The Last Few Percent
- AUTHOR Dan Appleman
- February 18, 2014
- No Comments
I know this is a marketing blog. But if you’re a marketer using Salesforce, it’s important to understand a bit about the technology you are using – beyond just how to use the application. Because there are things you may need to be doing to maintain that technology, that can come back and haunt you if you don’t.
Case in point.
Every class and trigger and VisualForce page you are using, whether it is your own, or an application you installed, was created at a certain point in time, when the Salesforce platform worked a certain way. The way we describe this technically is that your application was built against a certain version of the platform API.
That version changes three times a year with each release. For example: Spring 14 will be API version 30. One thing that Salesforce does brilliantly is the way they do versioning – if you create code against a certain version of the platform, Salesforce will continue to run your code against that version – effectively maintaining all of the old versions on the platform to make sure that changes they make won’t break your applications.
They do perform brilliantly, but brilliance is not perfection. And as time passes the chances of them simply not being able to support an older version exactly, increases. This is happening with the Spring 14 release where a particular function that has existed for a long time, can no longer work the way it did – even on older versions. A detailed technical description can be found here.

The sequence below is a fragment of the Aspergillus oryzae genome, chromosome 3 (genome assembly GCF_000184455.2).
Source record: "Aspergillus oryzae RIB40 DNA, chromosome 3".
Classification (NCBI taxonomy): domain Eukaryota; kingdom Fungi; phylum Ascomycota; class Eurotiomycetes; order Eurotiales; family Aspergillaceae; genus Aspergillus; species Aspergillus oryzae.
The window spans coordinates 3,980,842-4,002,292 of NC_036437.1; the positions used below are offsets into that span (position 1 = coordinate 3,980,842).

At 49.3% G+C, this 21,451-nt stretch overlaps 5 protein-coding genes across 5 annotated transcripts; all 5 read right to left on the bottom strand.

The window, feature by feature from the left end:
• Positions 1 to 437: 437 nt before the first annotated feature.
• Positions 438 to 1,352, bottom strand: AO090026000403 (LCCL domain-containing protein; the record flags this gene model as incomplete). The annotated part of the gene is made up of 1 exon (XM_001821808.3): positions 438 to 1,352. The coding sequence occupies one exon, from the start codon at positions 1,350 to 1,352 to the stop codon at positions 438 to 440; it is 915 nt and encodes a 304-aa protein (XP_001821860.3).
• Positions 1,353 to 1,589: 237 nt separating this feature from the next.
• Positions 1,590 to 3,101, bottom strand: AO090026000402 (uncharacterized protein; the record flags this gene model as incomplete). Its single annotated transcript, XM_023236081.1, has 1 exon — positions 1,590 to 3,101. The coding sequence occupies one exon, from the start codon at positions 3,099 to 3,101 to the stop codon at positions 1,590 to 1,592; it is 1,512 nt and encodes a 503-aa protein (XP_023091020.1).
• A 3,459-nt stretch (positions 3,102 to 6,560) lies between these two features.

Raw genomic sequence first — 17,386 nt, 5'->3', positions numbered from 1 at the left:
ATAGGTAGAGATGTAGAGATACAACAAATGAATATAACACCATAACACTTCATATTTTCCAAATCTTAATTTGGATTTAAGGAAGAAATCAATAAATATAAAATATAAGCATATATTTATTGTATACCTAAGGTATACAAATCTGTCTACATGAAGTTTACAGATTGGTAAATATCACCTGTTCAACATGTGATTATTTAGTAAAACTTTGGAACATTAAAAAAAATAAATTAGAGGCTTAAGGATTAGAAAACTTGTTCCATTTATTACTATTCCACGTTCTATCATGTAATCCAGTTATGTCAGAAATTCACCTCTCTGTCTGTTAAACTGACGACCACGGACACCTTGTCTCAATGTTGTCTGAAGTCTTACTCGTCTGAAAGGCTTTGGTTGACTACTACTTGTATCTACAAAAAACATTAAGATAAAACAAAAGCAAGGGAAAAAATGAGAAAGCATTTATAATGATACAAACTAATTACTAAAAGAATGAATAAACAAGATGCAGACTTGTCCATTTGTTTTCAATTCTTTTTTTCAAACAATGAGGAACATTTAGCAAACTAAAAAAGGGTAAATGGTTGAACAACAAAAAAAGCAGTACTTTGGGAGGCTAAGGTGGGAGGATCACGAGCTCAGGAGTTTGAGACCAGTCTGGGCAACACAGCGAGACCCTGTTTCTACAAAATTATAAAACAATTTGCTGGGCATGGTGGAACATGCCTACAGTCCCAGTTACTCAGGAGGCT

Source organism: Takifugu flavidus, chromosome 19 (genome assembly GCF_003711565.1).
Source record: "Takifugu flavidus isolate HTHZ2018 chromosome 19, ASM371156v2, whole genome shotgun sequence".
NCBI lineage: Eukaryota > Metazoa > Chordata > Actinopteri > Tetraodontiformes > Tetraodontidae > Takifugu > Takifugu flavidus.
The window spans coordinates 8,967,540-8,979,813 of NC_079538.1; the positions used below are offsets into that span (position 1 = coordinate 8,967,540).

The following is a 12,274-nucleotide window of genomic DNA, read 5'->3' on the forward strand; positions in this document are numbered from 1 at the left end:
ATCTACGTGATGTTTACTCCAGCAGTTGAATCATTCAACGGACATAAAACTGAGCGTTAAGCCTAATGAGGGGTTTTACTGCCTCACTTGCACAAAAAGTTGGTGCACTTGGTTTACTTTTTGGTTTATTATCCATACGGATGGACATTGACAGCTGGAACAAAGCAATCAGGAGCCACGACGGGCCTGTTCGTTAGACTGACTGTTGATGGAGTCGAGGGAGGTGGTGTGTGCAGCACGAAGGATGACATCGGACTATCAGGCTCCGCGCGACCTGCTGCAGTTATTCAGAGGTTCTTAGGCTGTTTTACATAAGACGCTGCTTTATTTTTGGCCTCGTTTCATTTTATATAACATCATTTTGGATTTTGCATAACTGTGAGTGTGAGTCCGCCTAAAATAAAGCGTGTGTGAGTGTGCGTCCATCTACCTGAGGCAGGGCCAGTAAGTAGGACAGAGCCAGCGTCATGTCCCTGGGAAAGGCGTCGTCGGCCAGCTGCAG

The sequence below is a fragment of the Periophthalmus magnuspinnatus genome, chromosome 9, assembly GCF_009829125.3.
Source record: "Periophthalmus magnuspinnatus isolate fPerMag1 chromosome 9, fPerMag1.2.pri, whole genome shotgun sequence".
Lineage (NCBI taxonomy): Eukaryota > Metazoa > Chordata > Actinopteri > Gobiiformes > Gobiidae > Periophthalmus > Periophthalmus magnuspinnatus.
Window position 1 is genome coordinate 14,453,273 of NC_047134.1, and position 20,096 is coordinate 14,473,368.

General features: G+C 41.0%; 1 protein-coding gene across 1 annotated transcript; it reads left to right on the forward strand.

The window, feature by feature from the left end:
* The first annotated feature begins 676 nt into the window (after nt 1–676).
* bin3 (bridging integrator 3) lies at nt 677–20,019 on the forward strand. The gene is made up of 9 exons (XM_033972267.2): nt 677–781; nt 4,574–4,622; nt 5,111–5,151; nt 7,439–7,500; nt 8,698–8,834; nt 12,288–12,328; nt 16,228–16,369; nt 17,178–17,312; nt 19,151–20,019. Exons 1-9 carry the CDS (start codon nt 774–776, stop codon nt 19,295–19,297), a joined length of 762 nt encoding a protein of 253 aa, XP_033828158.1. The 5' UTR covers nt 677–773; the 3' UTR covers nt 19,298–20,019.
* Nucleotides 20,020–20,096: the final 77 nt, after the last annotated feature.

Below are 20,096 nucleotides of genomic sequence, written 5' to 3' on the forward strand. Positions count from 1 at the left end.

What does this mean to you?
Hopefully nothing in this case. But ultimately this – every piece of code you create, every trigger, every VisualForce page, every package you install needs to be maintained. Sometimes I see orgs that have code that is several years old, or packages that have not been updated in years. These can quickly grow into real problems at the most inconvenient time.
You may feel that the risk of upgrading something that is working is too great to take – and I understand that – why fix something that works fine? But you need to be aware that not upgrading something, even if it is working, is also a risk. Salesforce, as a cloud platform, does 95%+ of the work by maintaining the hardware and infrastructure. But they don’t do it all – that last few percent, is up to you.